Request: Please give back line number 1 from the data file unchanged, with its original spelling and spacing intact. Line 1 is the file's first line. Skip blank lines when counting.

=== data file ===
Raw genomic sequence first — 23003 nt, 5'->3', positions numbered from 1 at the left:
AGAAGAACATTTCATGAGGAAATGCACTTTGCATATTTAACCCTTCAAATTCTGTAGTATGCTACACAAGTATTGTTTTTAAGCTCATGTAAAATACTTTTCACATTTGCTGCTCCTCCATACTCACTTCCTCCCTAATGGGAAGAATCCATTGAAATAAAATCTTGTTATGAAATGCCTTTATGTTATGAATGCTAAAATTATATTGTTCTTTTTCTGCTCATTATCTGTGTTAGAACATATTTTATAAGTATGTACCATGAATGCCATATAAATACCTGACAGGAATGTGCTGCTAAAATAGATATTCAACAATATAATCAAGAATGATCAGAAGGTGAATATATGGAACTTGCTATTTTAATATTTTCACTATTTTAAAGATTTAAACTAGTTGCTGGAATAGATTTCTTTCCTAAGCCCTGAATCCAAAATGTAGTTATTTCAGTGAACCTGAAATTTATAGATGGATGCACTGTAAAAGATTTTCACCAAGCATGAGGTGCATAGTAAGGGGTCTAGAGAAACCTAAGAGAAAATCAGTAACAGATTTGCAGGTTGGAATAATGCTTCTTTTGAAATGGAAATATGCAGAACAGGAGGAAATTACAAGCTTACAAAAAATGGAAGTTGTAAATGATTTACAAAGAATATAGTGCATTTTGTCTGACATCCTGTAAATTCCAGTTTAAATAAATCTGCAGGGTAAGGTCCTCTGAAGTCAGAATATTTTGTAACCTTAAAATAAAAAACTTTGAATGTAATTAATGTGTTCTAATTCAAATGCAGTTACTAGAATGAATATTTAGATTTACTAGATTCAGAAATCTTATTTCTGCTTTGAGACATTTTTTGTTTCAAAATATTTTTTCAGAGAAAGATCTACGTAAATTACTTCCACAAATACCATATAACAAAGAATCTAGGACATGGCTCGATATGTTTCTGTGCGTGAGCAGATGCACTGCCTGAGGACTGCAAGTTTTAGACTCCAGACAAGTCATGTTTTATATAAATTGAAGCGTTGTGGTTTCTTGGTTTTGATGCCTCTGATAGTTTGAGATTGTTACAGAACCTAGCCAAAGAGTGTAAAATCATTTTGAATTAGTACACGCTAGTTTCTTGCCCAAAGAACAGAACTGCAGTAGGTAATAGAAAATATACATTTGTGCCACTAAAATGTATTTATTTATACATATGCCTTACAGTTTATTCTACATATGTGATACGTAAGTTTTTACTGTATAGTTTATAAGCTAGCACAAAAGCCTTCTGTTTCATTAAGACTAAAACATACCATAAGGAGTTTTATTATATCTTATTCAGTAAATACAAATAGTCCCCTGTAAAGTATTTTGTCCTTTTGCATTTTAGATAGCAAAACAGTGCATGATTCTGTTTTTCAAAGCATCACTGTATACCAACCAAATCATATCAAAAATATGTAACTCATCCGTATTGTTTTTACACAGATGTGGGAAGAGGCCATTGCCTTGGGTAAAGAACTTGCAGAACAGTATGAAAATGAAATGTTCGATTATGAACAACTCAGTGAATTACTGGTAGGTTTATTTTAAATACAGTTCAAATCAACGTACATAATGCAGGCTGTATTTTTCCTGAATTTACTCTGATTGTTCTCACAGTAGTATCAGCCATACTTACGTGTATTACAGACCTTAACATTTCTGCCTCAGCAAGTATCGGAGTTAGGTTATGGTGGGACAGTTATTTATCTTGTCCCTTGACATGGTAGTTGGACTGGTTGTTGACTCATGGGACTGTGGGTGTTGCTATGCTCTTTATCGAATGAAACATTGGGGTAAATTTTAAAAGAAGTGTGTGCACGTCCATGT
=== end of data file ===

Raw genomic sequence first — 23003 nt, 5'->3', positions numbered from 1 at the left: